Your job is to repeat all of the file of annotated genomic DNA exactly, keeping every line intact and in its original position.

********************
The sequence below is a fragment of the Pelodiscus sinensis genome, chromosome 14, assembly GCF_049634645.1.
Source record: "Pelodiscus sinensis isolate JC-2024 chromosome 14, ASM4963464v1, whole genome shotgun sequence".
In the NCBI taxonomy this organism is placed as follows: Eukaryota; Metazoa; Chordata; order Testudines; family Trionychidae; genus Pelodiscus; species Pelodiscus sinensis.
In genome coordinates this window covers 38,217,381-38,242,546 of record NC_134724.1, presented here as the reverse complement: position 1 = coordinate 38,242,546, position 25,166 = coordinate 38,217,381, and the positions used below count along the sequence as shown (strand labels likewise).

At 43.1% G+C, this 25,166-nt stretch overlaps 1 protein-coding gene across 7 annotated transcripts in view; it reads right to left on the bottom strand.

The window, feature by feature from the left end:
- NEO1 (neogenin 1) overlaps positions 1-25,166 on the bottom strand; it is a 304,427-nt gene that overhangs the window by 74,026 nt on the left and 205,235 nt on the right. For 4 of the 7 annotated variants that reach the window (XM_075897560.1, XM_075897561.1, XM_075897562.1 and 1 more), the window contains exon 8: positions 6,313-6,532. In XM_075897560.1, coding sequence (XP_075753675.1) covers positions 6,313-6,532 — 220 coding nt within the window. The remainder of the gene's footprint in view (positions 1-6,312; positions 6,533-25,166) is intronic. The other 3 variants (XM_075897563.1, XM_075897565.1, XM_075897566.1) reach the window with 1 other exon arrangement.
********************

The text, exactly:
The sequence below is a fragment of the Pelodiscus sinensis genome, chromosome 14, assembly GCF_049634645.1.
Source record: "Pelodiscus sinensis isolate JC-2024 chromosome 14, ASM4963464v1, whole genome shotgun sequence".
In the NCBI taxonomy this organism is placed as follows: Eukaryota; Metazoa; Chordata; order Testudines; family Trionychidae; genus Pelodiscus; species Pelodiscus sinensis.
In genome coordinates this window covers 38,217,381-38,242,546 of record NC_134724.1, presented here as the reverse complement: position 1 = coordinate 38,242,546, position 25,166 = coordinate 38,217,381, and the positions used below count along the sequence as shown (strand labels likewise).

At 43.1% G+C, this 25,166-nt stretch overlaps 1 protein-coding gene across 7 annotated transcripts in view; it reads right to left on the bottom strand.

The window, feature by feature from the left end:
- NEO1 (neogenin 1) overlaps positions 1-25,166 on the bottom strand; it is a 304,427-nt gene that overhangs the window by 74,026 nt on the left and 205,235 nt on the right. For 4 of the 7 annotated variants that reach the window (XM_075897560.1, XM_075897561.1, XM_075897562.1 and 1 more), the window contains exon 8: positions 6,313-6,532. In XM_075897560.1, coding sequence (XP_075753675.1) covers positions 6,313-6,532 — 220 coding nt within the window. The remainder of the gene's footprint in view (positions 1-6,312; positions 6,533-25,166) is intronic. The other 3 variants (XM_075897563.1, XM_075897565.1, XM_075897566.1) reach the window with 1 other exon arrangement.